where ΔHr is the crystallization enthalpy of the fully amorphous state and here we used the data of As-cast of HT sample (44.5 J/g). ΔHs of As-cast and DCT30 are 41.0 and 40.7 J/g, respectively. Thus, Vnc are calculated to be 7.8% and 8.5% for As-cast and DCT30, respectively. The similar Vnc before and after DCT indicates that the nano-clusters are stable and maintain no change upon DCT. In addition, the nano-clusters in LT samples may be B2-CuZr phase and thus ρnc is about 7.45 g/cm3 [22, 23]. By using the data shown above with Eqs. (2) and (3), x of As-cast and DCT30 are calculated to be 1.30% and 2.06%, respectively, which suggests that more free volume has been induced for LT samples upon DCT and the BMGs are rejuvenated. It agrees well with the results from thermal analysis.

These results suggest that unlike HT samples, LT samples can be rejuvenated upon DCT. Figure 4a shows the compressive stress-strain curves of both As-cast and DCT30 samples which are fabricated at a low casting temperature (LT). Firstly, unlike HT As-cast sample, the LT As-cast sample shows obvious yielding and plasticity, which fractures at about 2000 MPa with 2.8% plastic strain. Furthermore, the DCT samples show better mechanical properties than As-cast samples, including higher fracture strength (~ 2050 MPa) and larger plastic strain (~ 4.3%). The rejuvenated state of DCT30 contributes to the improvement of plasticity, which induces more free volume and subsequently more shear transformation zone (shear bands) are activated or formed to accommodate the overall deformation [24]. The detailed data of compression test are summarized in Table 1.
Fig. 4

a Compressive stress-strain curves of As-cast and DCT30 samples cast at LT. b, c Bright-field TEM images of As-cast and DCT30 samples cast at LT

The homogenous amorphous structure in HT samples cannot generate internal stress to rejuvenate themselves. In the contrary, the LT samples which have the same composition and cooling rate (same size of sample) can be rejuvenated upon DCT. This difference should originate from the microstructure. Figure 4b, c shows the TEM images of As-cast and DCT30 which are cast at low temperature, respectively. Apparently, very fine nano-sized clusters can be observed for both samples, which is different from the structure of HT sample shown in Fig. 2a, b.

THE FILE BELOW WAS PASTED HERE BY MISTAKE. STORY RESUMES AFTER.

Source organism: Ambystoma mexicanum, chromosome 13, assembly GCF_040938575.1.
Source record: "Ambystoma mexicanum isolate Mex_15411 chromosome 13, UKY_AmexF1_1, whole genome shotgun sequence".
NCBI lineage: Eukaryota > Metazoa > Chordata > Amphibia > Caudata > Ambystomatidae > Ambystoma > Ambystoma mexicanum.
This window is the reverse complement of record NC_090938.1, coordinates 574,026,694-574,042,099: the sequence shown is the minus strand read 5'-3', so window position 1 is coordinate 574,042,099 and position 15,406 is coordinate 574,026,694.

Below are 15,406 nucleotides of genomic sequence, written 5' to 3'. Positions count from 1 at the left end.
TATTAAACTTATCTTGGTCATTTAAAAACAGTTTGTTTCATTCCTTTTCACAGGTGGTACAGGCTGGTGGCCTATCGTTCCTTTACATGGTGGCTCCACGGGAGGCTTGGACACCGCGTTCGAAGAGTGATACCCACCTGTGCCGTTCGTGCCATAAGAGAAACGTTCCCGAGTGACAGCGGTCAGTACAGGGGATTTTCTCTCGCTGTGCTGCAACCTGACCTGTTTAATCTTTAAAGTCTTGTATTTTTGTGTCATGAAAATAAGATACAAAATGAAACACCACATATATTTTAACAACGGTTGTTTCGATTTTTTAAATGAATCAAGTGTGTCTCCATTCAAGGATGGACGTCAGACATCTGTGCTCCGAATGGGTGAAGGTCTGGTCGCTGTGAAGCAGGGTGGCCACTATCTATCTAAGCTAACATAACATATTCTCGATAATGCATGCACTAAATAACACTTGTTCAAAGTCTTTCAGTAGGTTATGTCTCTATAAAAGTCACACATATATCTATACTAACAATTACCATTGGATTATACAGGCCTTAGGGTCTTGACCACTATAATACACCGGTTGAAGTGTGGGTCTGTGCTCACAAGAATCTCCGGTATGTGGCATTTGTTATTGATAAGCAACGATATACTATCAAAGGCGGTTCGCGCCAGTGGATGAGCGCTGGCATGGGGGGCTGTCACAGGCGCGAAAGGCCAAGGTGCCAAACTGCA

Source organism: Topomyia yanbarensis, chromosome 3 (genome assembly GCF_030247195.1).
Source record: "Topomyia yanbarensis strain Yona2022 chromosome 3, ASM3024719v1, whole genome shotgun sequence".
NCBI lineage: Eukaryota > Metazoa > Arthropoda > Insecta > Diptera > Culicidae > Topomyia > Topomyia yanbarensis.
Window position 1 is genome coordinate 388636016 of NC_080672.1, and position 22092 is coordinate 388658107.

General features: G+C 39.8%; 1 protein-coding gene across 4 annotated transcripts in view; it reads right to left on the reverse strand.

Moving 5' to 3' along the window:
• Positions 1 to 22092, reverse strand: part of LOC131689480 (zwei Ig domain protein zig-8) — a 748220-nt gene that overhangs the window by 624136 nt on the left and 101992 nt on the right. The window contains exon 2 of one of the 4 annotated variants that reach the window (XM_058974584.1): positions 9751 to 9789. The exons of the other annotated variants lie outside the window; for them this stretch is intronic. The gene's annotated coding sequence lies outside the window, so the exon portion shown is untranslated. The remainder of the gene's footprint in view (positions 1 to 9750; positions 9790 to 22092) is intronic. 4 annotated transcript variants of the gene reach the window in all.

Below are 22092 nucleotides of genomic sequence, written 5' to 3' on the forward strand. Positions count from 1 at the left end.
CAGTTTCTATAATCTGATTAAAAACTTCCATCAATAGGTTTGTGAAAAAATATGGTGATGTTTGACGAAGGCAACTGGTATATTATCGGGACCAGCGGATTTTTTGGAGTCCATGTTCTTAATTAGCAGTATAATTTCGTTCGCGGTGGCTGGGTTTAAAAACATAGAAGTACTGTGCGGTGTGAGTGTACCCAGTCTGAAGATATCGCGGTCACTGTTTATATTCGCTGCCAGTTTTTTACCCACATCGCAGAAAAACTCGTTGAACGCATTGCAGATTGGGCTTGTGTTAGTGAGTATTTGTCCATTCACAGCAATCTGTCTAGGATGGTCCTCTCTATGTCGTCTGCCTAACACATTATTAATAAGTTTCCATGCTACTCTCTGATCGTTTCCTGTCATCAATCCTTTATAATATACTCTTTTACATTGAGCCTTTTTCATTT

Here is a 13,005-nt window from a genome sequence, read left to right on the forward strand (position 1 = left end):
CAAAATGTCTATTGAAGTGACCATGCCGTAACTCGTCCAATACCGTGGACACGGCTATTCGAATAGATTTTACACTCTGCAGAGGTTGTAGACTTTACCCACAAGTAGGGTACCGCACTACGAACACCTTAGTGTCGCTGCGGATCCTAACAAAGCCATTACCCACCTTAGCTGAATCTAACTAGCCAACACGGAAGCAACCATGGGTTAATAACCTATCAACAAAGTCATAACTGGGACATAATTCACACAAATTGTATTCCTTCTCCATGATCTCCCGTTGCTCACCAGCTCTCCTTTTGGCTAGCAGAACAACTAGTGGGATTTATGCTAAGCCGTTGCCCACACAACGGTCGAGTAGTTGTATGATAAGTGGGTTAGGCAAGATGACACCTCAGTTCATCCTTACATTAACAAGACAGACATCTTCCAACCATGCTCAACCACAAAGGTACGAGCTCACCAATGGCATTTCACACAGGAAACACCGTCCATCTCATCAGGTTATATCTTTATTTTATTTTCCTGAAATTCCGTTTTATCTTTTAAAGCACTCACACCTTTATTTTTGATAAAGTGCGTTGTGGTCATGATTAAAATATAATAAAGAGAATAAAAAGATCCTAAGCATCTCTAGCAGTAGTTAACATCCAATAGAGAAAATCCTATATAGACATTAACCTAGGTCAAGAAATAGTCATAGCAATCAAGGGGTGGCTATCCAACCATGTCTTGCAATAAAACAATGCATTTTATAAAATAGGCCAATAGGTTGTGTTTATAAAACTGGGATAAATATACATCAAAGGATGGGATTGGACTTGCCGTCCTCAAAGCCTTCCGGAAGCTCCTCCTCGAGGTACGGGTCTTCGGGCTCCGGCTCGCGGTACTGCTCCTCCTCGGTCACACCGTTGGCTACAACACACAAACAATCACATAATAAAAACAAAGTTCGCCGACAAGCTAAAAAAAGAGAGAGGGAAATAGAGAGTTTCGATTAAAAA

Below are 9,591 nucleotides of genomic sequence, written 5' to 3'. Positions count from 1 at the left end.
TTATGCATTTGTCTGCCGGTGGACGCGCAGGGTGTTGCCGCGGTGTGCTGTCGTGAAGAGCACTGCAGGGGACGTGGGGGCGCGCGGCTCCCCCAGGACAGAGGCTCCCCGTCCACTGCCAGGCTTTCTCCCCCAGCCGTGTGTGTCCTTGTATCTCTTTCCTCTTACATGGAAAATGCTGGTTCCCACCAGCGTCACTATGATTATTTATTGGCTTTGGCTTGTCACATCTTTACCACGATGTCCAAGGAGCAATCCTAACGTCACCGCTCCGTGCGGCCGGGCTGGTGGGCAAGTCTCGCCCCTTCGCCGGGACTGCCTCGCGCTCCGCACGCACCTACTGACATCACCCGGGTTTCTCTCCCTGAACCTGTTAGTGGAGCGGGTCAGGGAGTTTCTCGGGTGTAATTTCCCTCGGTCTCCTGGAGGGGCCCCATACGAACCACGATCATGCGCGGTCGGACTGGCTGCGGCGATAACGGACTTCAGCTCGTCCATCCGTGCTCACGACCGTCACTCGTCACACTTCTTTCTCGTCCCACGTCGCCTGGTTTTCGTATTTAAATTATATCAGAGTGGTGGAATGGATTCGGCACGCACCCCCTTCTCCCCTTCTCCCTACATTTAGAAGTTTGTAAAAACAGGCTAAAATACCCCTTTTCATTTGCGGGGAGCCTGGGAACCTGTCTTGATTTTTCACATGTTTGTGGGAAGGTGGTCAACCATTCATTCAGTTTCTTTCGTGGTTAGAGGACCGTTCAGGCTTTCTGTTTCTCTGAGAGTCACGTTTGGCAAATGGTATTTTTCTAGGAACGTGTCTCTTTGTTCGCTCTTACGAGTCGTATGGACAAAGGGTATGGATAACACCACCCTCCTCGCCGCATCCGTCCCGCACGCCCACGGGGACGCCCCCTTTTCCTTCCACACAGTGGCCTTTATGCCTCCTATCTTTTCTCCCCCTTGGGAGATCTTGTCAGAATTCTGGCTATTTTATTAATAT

Figure 5 shows the schematic illustration of rejuvenation behavior for both HT and LT samples. The HT sample possesses a quite homogeneous amorphous phase, thus no internal stress is generated upon DCT and therefore no rejuvenation occurs for HT samples. In the contrast, the nano-sized heterogeneity in LT samples should help generate the internal stress upon DCT because of the different intrinsic properties between two phases. Finally, LT samples can be rejuvenated. The internal stress (σα) can be calculated as [25] follows:
$$ {\sigma}_{\alpha }=\Delta \alpha \Delta T\frac{2{E}_c{E}_a}{\left(1+{v}_a\right){E}_c+2\left(1-2{v}_c\right){E}_a}, $$
(5)
Fig. 5

Schematic illustration of rejuvenation behavior for both HT and LT samples. Homogeneous structure of HT sample cannot generate internal stress upon DCT, while heterogeneity in LT samples helps generate internal stress at the interfaces. Therefore, rejuvenation behavior can be only observed in LT samples

where Δα is the thermal expansion coefficient differences between the amorphous and crystalline phases, ΔT is the temperature change, Ec and Ea are the elastic modulus for the crystalline and amorphous phases, respectively, and νc and νa are the Poisson’s ratio for crystalline and amorphous phases, respectively. Previous study has shown that the nano-clusters may be B2-CuZr phase [22]. The thermal expansion coefficients for the amorphous and crystalline phases have been reported to be ~ 1.3 × 10−5 K−1 and 1.14 × 10−5 K−1, respectively [26], Ec and Ea have been reported to be ~ 77 and 123 GPa, respectively [27], and νc and νa have been reported to be ~ 0.385 and 0.383, respectively [28, 29]. ΔT was ~ 180 K (293 K to 113 K). Thus, by using Eq. (5), σα is calculated to be ~ 34 MPa, which causes local atomic rearrangement and also helps to rejuvenate the amorphous phase.